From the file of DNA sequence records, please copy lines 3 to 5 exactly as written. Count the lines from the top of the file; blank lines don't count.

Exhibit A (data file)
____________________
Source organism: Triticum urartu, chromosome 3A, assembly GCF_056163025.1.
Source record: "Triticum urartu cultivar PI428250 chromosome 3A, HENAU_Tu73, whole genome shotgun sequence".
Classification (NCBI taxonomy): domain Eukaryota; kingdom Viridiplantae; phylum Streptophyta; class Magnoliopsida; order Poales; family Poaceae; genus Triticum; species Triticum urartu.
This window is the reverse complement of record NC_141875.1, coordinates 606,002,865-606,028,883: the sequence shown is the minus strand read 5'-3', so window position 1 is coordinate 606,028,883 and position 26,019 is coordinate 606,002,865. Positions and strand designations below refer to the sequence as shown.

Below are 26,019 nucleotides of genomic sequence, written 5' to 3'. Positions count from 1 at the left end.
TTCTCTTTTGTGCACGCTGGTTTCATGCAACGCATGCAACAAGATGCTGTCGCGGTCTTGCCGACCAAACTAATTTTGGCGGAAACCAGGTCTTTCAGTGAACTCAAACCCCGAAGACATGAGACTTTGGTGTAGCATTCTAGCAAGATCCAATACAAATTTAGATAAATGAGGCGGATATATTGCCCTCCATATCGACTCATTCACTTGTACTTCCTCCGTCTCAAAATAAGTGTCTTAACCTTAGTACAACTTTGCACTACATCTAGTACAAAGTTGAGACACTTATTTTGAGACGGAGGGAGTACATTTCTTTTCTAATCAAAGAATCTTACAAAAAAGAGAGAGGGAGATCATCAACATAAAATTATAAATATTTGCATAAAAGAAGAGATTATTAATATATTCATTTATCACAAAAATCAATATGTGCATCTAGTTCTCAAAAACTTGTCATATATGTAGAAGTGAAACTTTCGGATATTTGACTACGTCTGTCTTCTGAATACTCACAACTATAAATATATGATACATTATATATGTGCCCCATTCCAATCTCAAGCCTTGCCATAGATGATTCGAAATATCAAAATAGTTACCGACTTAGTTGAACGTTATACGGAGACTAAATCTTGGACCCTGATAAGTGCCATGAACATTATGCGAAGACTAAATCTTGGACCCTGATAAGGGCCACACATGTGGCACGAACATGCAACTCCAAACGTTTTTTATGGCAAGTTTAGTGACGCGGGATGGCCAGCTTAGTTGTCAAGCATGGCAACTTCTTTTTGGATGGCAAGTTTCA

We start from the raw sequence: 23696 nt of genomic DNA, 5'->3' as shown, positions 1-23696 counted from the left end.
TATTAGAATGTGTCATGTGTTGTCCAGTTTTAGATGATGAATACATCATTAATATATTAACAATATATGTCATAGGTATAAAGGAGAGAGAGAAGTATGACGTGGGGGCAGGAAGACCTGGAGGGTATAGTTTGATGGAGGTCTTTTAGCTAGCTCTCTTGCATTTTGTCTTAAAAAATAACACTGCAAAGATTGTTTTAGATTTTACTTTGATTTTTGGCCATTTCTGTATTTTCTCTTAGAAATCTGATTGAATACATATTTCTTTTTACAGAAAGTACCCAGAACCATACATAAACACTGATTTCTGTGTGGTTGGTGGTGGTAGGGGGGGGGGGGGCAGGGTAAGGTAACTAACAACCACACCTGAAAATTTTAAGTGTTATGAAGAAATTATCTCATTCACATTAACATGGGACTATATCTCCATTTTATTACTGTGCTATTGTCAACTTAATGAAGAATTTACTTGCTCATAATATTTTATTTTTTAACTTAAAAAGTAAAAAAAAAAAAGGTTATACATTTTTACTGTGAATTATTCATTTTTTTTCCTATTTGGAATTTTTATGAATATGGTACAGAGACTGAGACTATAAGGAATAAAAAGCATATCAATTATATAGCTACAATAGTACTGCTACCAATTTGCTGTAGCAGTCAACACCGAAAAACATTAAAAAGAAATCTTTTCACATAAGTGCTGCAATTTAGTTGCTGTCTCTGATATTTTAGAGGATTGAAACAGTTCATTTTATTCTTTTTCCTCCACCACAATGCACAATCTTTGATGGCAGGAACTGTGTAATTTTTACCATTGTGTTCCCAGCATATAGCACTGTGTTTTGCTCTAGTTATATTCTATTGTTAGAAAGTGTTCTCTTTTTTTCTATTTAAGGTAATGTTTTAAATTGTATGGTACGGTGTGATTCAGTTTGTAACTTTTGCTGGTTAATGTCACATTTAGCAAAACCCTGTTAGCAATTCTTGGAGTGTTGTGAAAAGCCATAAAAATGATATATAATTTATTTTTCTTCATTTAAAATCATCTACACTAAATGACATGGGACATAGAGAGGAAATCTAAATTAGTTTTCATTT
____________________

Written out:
Classification (NCBI taxonomy): domain Eukaryota; kingdom Viridiplantae; phylum Streptophyta; class Magnoliopsida; order Poales; family Poaceae; genus Triticum; species Triticum urartu.
This window is the reverse complement of record NC_141875.1, coordinates 606,002,865-606,028,883: the sequence shown is the minus strand read 5'-3', so window position 1 is coordinate 606,028,883 and position 26,019 is coordinate 606,002,865. Positions and strand designations below refer to the sequence as shown.

Below are 26,019 nucleotides of genomic sequence, written 5' to 3'. Positions count from 1 at the left end.